For much of the second half of the twentieth century, the American worker benefited from friction in the delivery of goods and services. That friction took many forms: shipping costs, brand loyalty, and legal and financial rules. Today, globalization of markets forces us to compete with much cheaper sources of labor overseas, and the laziness of American managers (as compared to German and Asian counterparts that invested in skill development) means that jobs bleed across our borders.
The last redoubt of friction is financial services. The Baby Boomers generation accumulated huge retirement reserves, and Reagan-era fiscal policies have driven government deeply into debt. The dollar is the currency of choice for international business. Finally, expensive real-time trading technology is a high barrier to entry.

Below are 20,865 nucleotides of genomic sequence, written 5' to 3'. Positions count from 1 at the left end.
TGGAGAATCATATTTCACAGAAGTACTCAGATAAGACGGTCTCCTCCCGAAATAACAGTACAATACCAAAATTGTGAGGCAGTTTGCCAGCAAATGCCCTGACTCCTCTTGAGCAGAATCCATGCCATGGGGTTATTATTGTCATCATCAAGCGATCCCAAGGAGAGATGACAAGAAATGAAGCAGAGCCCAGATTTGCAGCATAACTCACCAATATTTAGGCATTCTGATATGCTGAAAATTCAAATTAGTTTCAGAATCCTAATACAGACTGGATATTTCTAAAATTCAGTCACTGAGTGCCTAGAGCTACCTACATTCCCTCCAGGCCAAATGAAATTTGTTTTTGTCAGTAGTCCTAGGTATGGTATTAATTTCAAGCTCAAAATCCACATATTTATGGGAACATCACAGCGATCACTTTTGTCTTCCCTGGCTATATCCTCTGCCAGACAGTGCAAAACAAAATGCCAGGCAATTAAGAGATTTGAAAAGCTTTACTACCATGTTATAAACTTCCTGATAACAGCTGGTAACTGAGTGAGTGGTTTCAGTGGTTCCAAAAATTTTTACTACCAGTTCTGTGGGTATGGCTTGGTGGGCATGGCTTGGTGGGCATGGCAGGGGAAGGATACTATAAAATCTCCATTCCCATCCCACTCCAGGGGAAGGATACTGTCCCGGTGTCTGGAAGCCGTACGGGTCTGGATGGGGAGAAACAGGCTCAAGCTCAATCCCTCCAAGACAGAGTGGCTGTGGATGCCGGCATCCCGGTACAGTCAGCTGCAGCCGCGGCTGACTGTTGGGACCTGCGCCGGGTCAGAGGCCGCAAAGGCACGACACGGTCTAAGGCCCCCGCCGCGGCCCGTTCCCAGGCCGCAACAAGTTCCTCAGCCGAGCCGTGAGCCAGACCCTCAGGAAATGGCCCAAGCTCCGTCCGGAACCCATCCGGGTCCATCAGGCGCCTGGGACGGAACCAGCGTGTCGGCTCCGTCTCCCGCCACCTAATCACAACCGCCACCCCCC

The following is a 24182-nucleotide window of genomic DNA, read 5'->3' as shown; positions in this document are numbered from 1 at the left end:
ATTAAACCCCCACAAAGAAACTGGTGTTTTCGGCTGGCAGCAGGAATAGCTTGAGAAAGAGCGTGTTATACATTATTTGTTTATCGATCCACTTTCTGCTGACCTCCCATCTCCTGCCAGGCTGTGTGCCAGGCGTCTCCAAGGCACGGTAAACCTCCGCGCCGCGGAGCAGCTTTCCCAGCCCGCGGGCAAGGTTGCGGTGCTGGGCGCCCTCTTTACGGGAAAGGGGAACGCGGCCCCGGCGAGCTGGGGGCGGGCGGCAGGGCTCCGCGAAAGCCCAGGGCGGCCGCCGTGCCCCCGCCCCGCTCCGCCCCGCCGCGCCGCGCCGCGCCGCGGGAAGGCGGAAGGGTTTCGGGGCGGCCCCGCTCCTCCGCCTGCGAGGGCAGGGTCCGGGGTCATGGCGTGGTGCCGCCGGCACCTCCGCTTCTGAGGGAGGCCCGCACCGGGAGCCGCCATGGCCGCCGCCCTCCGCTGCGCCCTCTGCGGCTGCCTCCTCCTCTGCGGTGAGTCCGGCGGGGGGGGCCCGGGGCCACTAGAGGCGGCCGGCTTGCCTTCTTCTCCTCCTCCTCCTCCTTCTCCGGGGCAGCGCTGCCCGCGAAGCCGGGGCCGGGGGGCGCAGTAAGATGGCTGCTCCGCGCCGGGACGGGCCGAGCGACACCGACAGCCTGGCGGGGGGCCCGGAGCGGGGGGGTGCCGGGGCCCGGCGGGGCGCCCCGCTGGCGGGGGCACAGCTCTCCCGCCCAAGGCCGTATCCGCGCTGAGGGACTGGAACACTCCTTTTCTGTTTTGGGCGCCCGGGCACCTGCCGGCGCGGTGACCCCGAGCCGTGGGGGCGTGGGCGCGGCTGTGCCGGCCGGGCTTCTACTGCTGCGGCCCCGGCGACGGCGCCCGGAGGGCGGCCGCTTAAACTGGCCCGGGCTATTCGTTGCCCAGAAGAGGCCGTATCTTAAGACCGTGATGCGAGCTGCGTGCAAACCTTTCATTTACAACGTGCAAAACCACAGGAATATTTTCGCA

To those that understood the dynamics, it was no surprise that in the fiscal year following the 2008 meltdown, financial services companies reaped fully half of the profits enjoyed by American business. The system was rigged in their favor.
Some information about the practices of the industry have been revealed by those investigating the collapse of mortgage equities and the Ivan Boesky pyramid scheme. Every financial advisor banks on insider trading. Their job is to build relationships that allow them to get their clients to the trough first when an opportunity is created. No outsider can hope to compete.
Now the World Economic Forum has weighed in on the dangers to this system of artificial intelligence. Substituting a relentless, unbiased algorithm for your investment advisor ensures that you will always be given the best deal available. Your loan may come from Malaysia instead of Wall Street, but the impact of that truth is to drive down costs in the financial services sector.
Yes, the interim will be messy as the trading algorithms expose instability and self-serving in our existing financial system. But the end result will be a system with far less friction. As promised in free-market theory, money will find those inspired to create value, and bypass those motivated solely by greed.